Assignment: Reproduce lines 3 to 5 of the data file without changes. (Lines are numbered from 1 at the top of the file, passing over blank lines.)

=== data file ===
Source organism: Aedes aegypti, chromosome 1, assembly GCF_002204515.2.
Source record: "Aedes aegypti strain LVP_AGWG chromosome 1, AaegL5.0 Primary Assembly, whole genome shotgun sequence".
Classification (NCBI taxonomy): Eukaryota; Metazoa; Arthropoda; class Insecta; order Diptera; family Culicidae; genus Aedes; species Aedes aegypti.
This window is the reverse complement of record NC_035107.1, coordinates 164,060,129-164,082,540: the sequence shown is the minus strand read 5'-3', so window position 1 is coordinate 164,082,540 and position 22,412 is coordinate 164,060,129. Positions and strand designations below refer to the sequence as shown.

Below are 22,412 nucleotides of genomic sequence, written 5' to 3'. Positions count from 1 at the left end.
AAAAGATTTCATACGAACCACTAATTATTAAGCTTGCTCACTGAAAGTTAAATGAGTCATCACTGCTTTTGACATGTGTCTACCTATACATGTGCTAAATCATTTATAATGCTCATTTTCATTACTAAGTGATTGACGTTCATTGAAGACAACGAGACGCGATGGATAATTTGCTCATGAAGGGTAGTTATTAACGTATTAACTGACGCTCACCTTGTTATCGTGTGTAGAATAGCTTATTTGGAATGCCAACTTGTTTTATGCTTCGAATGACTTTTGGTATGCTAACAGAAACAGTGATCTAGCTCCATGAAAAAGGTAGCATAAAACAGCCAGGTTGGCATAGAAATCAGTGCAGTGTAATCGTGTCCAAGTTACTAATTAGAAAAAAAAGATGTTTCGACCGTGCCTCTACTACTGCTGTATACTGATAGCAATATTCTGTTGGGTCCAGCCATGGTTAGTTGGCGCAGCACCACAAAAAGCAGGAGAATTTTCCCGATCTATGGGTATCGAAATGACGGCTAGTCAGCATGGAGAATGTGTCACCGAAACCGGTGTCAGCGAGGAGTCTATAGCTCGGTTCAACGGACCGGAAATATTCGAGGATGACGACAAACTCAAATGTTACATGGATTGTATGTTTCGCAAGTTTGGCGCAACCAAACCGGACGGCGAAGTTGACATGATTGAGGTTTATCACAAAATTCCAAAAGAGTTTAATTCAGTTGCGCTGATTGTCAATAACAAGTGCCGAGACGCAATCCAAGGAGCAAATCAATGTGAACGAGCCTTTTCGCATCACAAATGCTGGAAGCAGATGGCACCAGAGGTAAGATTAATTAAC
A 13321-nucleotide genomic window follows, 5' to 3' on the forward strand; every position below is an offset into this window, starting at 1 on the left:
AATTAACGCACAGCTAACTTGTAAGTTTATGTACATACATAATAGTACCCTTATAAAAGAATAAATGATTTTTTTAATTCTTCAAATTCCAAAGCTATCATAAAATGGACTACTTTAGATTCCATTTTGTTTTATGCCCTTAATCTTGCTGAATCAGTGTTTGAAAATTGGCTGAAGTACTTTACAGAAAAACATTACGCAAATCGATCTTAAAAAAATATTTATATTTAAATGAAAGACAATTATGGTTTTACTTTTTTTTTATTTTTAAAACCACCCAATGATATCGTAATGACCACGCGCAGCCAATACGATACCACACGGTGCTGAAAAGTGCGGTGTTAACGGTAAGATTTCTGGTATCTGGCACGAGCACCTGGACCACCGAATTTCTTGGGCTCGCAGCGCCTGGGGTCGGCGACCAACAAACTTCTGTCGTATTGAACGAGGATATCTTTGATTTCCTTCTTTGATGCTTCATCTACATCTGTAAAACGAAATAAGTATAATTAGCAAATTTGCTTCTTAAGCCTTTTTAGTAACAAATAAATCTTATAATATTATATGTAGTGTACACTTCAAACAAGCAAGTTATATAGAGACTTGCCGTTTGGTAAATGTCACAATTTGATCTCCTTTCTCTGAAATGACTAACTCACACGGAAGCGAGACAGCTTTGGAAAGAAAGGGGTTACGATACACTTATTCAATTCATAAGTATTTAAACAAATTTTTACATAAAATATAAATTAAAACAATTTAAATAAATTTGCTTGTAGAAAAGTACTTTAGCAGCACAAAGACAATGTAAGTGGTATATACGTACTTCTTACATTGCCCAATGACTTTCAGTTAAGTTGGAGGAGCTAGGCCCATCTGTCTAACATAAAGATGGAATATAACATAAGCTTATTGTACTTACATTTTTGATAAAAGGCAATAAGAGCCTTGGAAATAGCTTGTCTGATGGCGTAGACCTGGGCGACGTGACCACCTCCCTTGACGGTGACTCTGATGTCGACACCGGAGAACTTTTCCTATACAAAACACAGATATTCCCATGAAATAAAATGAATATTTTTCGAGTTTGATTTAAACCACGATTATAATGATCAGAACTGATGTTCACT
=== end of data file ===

Classification (NCBI taxonomy): Eukaryota; Metazoa; Arthropoda; class Insecta; order Diptera; family Culicidae; genus Aedes; species Aedes aegypti.
This window is the reverse complement of record NC_035107.1, coordinates 164,060,129-164,082,540: the sequence shown is the minus strand read 5'-3', so window position 1 is coordinate 164,082,540 and position 22,412 is coordinate 164,060,129. Positions and strand designations below refer to the sequence as shown.

Below are 22,412 nucleotides of genomic sequence, written 5' to 3'. Positions count from 1 at the left end.